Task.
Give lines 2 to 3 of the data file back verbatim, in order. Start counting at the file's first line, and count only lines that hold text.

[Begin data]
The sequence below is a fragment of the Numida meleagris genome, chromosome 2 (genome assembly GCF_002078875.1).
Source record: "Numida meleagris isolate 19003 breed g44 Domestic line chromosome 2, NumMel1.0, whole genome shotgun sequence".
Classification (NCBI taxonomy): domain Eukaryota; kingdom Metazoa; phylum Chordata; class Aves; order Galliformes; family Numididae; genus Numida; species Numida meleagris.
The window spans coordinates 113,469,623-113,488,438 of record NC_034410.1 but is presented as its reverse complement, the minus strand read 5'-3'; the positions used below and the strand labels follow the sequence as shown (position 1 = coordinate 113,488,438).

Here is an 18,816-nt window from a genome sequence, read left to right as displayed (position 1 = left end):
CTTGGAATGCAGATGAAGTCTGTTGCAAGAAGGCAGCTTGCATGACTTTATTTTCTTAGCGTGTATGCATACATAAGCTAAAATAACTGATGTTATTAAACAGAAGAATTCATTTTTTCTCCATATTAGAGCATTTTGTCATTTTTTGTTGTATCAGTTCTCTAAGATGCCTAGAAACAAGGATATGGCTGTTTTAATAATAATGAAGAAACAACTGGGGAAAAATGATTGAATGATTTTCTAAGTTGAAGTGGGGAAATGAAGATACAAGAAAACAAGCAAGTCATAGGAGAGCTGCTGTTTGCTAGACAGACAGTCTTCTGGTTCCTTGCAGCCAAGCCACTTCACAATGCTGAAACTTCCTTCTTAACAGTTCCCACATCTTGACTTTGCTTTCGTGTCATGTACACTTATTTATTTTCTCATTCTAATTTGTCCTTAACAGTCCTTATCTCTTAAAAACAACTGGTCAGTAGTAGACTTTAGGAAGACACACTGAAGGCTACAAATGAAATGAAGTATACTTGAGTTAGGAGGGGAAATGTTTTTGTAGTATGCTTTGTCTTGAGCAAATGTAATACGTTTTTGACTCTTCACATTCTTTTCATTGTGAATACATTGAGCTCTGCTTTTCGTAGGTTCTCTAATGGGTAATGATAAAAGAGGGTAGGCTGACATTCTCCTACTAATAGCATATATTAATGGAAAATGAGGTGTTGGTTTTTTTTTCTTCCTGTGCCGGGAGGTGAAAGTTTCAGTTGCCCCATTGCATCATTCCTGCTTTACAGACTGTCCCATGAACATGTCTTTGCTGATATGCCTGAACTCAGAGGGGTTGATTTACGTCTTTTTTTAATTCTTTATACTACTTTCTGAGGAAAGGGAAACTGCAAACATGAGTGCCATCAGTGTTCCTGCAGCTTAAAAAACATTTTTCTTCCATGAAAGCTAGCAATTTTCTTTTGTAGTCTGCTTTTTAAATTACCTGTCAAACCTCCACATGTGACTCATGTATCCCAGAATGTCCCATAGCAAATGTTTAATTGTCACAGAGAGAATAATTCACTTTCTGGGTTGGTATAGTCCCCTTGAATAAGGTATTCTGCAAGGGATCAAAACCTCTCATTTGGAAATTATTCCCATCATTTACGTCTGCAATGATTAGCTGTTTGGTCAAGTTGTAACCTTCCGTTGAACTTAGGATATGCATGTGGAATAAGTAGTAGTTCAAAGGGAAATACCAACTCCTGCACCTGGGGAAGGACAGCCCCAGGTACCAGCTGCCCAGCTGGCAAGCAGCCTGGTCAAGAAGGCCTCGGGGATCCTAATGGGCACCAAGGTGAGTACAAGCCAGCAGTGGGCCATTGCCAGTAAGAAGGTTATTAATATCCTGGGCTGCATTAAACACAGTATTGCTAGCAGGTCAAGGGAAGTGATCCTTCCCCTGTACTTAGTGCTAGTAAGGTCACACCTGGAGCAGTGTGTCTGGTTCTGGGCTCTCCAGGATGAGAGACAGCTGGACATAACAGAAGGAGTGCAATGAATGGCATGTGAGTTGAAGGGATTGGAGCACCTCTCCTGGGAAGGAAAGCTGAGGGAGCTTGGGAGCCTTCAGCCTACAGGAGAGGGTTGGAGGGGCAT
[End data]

Source record: "Numida meleagris isolate 19003 breed g44 Domestic line chromosome 2, NumMel1.0, whole genome shotgun sequence".
Classification (NCBI taxonomy): domain Eukaryota; kingdom Metazoa; phylum Chordata; class Aves; order Galliformes; family Numididae; genus Numida; species Numida meleagris.